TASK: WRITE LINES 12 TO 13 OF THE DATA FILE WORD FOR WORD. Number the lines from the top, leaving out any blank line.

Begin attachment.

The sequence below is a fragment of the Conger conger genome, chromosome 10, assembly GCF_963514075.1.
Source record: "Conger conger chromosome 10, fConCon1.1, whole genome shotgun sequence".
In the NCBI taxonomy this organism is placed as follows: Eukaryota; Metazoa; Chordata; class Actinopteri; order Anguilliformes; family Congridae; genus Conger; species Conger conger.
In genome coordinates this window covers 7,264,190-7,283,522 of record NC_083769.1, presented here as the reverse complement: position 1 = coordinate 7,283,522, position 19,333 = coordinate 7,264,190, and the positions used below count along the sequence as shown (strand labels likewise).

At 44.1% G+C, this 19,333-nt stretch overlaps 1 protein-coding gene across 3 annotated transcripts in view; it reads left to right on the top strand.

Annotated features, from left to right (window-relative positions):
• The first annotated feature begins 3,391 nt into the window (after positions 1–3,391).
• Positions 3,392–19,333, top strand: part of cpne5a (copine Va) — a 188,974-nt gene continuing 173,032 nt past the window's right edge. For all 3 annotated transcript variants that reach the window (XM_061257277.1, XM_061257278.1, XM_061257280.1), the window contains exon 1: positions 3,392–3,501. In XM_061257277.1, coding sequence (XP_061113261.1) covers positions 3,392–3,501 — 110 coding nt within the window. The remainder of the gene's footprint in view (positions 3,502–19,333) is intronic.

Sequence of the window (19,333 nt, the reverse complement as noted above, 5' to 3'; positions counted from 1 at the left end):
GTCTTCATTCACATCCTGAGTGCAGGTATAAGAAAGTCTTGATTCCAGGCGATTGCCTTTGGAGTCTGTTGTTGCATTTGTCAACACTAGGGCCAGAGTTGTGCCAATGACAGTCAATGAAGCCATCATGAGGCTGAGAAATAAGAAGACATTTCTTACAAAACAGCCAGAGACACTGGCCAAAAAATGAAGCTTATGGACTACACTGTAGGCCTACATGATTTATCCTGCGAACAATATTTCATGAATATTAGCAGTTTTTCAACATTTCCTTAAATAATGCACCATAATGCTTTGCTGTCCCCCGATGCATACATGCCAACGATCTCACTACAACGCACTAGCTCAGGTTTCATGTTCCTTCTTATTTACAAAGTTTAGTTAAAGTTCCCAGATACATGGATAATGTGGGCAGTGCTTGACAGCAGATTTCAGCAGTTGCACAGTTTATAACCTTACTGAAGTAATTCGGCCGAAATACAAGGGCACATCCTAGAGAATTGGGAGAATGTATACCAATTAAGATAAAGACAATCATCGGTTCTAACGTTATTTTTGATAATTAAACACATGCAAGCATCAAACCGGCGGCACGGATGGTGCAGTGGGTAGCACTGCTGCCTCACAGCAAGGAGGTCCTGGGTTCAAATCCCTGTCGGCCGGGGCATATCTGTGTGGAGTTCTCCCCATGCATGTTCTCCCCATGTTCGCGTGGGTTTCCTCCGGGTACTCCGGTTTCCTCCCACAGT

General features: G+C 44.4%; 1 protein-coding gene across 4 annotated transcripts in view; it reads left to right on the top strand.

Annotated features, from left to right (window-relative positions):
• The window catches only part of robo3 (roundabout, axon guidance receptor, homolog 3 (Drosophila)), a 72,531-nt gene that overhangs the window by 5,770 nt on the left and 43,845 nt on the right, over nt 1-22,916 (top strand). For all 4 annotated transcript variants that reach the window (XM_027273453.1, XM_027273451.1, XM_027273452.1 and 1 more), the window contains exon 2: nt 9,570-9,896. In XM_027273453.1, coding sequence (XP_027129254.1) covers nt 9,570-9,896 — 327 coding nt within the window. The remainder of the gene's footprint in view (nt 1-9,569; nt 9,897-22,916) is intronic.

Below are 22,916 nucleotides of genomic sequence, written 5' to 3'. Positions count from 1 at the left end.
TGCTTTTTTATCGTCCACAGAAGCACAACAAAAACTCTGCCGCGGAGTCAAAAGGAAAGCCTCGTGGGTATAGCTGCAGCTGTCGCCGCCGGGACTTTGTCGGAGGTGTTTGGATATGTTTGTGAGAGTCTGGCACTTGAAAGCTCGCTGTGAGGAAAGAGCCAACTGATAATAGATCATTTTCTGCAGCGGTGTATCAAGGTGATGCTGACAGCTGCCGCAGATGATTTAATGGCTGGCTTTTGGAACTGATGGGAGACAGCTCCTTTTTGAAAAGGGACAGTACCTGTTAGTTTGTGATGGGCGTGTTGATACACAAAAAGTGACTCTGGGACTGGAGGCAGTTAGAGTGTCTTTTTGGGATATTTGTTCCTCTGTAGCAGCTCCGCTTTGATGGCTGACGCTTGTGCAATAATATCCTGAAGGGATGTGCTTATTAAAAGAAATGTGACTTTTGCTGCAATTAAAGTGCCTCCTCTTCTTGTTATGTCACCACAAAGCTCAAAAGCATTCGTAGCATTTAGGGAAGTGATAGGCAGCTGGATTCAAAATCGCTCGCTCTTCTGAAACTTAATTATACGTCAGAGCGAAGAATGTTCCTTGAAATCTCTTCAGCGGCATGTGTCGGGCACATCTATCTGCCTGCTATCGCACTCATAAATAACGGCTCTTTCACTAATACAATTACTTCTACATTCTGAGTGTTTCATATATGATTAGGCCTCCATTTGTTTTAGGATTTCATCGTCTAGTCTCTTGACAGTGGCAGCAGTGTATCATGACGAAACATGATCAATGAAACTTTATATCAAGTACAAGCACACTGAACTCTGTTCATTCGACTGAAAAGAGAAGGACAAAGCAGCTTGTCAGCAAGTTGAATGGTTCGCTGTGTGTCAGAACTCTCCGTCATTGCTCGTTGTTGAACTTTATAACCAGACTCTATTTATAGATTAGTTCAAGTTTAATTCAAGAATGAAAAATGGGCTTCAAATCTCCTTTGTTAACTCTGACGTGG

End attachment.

Annotated features, from left to right (window-relative positions):
• The window catches only part of robo3 (roundabout, axon guidance receptor, homolog 3 (Drosophila)), a 72,531-nt gene that overhangs the window by 5,770 nt on the left and 43,845 nt on the right, over nt 1-22,916 (top strand). For all 4 annotated transcript variants that reach the window (XM_027273453.1, XM_027273451.1, XM_027273452.1 and 1 more), the window contains exon 2: nt 9,570-9,896. In XM_027273453.1, coding sequence (XP_027129254.1) covers nt 9,570-9,896 — 327 coding nt within the window. The remainder of the gene's footprint in view (nt 1-9,569; nt 9,897-22,916) is intronic.